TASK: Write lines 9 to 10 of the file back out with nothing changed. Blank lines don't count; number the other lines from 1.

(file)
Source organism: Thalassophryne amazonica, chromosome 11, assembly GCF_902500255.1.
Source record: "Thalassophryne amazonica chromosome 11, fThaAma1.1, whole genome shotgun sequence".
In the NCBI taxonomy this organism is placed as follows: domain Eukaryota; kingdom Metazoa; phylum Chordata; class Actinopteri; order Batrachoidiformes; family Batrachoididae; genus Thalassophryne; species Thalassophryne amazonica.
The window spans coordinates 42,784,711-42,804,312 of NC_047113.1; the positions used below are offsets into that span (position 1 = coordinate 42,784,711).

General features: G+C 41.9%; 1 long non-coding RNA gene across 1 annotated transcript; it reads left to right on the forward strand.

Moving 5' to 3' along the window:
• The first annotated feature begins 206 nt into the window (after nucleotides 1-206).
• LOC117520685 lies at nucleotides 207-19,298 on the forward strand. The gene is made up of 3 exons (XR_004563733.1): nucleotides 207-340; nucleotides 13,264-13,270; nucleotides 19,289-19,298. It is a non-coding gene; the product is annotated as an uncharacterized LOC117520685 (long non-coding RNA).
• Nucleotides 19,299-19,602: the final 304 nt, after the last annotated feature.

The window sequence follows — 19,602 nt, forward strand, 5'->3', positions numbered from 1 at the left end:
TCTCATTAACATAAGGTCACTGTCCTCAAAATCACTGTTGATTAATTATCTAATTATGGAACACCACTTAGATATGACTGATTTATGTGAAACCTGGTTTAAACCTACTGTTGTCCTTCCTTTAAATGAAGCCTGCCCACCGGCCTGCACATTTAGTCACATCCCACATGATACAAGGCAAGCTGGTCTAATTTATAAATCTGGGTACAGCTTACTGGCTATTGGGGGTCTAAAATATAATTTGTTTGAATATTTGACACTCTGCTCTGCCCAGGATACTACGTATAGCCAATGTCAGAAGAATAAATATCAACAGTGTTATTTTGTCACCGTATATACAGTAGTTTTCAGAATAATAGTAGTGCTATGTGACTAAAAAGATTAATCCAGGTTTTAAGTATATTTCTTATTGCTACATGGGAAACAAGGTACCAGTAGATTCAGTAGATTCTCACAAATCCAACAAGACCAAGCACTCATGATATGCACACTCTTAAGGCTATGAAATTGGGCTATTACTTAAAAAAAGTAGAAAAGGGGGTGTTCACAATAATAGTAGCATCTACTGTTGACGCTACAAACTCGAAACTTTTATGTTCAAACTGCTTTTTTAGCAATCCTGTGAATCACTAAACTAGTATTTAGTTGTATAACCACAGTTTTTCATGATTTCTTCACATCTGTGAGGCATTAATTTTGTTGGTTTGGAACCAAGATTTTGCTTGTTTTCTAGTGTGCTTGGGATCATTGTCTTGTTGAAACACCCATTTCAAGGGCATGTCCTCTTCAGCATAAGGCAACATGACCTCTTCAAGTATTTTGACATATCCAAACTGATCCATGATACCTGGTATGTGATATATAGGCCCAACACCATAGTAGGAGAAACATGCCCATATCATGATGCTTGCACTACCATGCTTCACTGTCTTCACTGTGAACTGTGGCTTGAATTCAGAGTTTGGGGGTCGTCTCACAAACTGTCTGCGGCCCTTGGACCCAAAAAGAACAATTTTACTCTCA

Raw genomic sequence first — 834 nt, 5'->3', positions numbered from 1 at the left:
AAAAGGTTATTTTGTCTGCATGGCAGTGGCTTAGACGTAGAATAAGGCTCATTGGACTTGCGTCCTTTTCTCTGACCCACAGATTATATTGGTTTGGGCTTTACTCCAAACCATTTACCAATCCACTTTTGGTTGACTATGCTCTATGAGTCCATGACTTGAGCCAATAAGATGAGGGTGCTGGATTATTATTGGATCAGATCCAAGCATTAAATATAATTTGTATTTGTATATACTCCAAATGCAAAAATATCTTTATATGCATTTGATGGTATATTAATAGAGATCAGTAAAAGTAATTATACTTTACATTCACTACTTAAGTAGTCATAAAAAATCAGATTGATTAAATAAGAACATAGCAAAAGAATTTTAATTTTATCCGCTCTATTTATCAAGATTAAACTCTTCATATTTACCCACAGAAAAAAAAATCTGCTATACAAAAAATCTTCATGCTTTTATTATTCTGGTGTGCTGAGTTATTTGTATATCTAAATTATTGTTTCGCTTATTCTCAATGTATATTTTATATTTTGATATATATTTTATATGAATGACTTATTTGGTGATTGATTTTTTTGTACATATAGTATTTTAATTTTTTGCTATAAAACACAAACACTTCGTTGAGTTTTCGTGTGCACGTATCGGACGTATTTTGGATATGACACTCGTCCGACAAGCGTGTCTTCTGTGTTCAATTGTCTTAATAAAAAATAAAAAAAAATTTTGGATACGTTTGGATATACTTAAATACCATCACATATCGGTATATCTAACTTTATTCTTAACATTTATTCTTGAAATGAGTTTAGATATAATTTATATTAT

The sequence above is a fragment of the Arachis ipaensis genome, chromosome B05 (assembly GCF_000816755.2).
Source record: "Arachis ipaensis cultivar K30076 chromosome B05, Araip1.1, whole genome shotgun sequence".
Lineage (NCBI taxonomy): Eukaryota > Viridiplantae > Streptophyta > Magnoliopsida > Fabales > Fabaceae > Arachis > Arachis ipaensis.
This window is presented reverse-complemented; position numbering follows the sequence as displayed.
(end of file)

• Nucleotides 19,299-19,602: the final 304 nt, after the last annotated feature.

The window sequence follows — 19,602 nt, forward strand, 5'->3', positions numbered from 1 at the left end: